ETHOS: Enabling Technologies for HighOrder Simulations
The Enabling Technologies for HighOrder Simulations (ETHOS) project performs research of fundamental mathematical technologies for nextgeneration highorder simulations algorithms. The current focus is on advancing the theoretical understanding and practical utility of unstructured meshes with arbitrarily highorder curvilinear elements by researching key challenges associated with highorder mesh quality optimization and simulationdriven adaptivity.
With support from the Applied Mathematics research program in the Department of Energy (DOE) Office of Science, the ETHOS team performs fundamental research that is broadly applicable to many highorder simulation approaches, including highorder finite elements and tightly coupled arbitrary LagrangianEulerian (ALE) simulations of interest to the DOE. Our research builds on the TargetMatrix Optimization Paradigm (TMOP) and nonlinear variational minimization to develop new nodemovement strategies for highorder mesh quality optimization and adaptation in both purely geometric settings, as well as in the context of a given physical simulation.
Project summary
Highorder meshes are difficult to control
 Highorder simulations rely on highorder meshes, and bad mesh quality leads to small time steps and applications failures.
 In addition to good geometric quality, applications can require highorder mesh adaptivity to dynamic simulation features.
Our solution: Develop theory that rigorously defines highorder mesh quality
 We are extending the TMOP of Knupp to highorder meshes, defining pointwise quality based on subzonal information, and optimizing the mesh node positions with respect to an aggregated quality measure. The TMOP variational minimization technique is based on optimizing an objective function that depends on a quality metric measuring the difference between the current and target geometric parameters of the mesh.
 We are currently exploring (nonlinear) solvers for the global optimization problem, incorporating research in constrained optimization, linear and nonlinear solvers, and preconditioners.
 We are developing the TMOPbased variational formulation for the upcoming exascale architectures.
 We are also interested in mesh generation, surface optimization, h and hprefinement, and more.
Impact: Mesh optimization is relevant to a wide range of applications. Some innovations under the ETHOS project include:
 Methods for systematic generation of geometric target parameter values (size, aspectratio, skew, and orientation) that vary over mesh elements or sample points. Permits flexible and precise control over essential geometric quality features of mesh, tailored to any specific application.
 Simulationbased adaptivity to optimize meshes during runtime using the solution of the PDE. This approach has already demonstrated significant impact in improving solution accuracy and computational efficiency for ALE hydrodynamics.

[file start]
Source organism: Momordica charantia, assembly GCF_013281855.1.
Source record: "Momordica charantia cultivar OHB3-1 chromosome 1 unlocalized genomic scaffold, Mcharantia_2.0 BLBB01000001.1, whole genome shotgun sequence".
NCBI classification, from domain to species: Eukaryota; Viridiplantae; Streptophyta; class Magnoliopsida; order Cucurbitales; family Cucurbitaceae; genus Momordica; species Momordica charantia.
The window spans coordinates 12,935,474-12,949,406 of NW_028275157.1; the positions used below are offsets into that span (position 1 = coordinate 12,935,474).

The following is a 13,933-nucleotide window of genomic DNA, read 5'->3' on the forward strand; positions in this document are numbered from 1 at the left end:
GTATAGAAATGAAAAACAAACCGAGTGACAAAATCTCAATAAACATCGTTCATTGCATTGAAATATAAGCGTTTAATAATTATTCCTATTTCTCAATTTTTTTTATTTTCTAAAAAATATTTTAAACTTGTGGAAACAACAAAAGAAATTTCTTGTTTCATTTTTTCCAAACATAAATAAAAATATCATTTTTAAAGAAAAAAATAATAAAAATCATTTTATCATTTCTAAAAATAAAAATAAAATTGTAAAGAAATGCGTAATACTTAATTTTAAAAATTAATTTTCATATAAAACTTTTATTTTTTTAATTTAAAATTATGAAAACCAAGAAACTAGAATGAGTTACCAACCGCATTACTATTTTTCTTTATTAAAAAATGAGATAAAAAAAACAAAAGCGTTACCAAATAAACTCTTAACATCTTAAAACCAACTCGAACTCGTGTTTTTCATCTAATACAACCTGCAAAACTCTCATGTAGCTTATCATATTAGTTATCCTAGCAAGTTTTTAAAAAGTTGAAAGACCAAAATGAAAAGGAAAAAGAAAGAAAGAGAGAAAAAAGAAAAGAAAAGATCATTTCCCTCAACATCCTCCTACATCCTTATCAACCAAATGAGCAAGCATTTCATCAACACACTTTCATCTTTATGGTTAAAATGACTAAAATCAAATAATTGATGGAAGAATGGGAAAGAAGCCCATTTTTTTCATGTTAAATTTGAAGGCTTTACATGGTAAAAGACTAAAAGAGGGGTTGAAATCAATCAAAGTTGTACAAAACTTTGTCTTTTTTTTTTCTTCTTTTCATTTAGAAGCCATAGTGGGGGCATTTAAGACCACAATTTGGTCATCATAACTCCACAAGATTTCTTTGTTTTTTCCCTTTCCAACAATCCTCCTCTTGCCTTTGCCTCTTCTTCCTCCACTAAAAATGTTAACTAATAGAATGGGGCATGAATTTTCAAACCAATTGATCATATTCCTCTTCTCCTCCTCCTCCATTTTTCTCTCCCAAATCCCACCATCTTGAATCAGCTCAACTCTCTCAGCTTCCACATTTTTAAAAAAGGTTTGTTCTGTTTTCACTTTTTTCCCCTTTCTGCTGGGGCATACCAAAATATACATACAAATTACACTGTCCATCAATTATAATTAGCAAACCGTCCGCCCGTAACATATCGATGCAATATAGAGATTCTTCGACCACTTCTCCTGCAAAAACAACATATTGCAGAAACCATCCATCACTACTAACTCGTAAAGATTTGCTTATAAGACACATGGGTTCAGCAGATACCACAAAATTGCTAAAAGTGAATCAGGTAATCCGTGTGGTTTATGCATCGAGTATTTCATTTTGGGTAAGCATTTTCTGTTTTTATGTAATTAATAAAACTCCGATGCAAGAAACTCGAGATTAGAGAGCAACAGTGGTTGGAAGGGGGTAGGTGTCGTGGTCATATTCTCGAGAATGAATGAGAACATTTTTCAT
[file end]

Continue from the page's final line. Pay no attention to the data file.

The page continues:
Adaptivity with nodelimiting to optimize the geometric quality of the mesh while minimizing the change associated with a discrete function defined on the original mesh. This functionality enables tangential relaxation for surface meshes and optimization of meshes for multimaterial applications.
 Mesh optimization for applications where symmetry preservation or adaptation to physics is important (e.g., inertial confinement fusion [ICF] and tokamak magnetohydrodynamics).
 TMOPbased energy estimator to augment radaptivity with anisotropic mesh refinement. This allows us to satisfy size and aspectratio targets in cases where the topology of the original mesh does not allow the geometric targets to be met.
 The ETHOS algorithms are freely available on the MFEM website.
Team

Vladimir Tomov (LLNL)

Patrick Knupp (Dihedral, LLC)

Tzanio Kolev (LLNL) – Project Leader

Veselin Dobrev (LLNL)

Ketan Mittal (LLNL)
Software
 Many of the highorder mesh optimization algorithms developed in the ETHOS project are freely available in a userfriendly form in the MFEM finite element library.
 See in particular the Mesh Optimizer miniapp in the miniapps/meshing directory and the TMOP sources in the fem directory.
Publications
 V. Dobrev, P. Knupp, Tz. Kolev, K. Mittal, R. Rieben, and V. Tomov, SimulationDriven Optimization of HighOrder Meshes in ALE Hydrodynamics. Computers & Fluids, 104602 (2020).
 P. Knupp, Target formulation and construction in mesh quality improvement (No. LLNLTR795097). Lawrence Livermore National Laboratory, Livermore, CA (2019).
 V. Dobrev, P. Knupp, Tz. Kolev, and V. Tomov, Towards SimulationDriven Optimization of HighOrder Meshes by the TargetMatrix Optimization Paradigm, In International Meshing Roundtable (pp. 285302). Springer, Cham (2019).
 V. Dobrev, P. Knupp, Tz. Kolev, K. Mittal, and V. Tomov, The TargetMatrix Optimization Paradigm for HighOrder Meshes, SIAM J. Sci. Comput., 41(1), pp. B50–B68, (2019).
 R. Anderson, V. Dobrev, Tz. Kolev, R. Rieben, and V. Tomov, HighOrder MultiMaterial ALE Hydrodynamics, SIAM J. Sci. Comp., Vol. 40(1), pp. B32–B58, (2018).
 P. Knupp, Introducing the targetmatrix paradigm for mesh optimization by node movement, Engineering with Computers 28(4), pp. 419–429, (2012).
Other Documents
Gallery
 Size and aspectratio based adaptivity using a material indicator function defined on a cartesian mesh.
 Simulationbased radaptivity for the gas impact problem. Click here for a movie.
 Comparison of a cartesian mesh and an optimized mesh for the triplepoint problem. radaptivity using the solution at runtime enables mesh alignment with material interfaces which reduces numerical discretization error.
 Comparison of a mesh obtained from multimaterial ALE hydronamics calculation in Laghos with radaptivity and hradaptivity meshes.
 Some fun mesh optimization using images. The meshes shown below are colored by element sizes.
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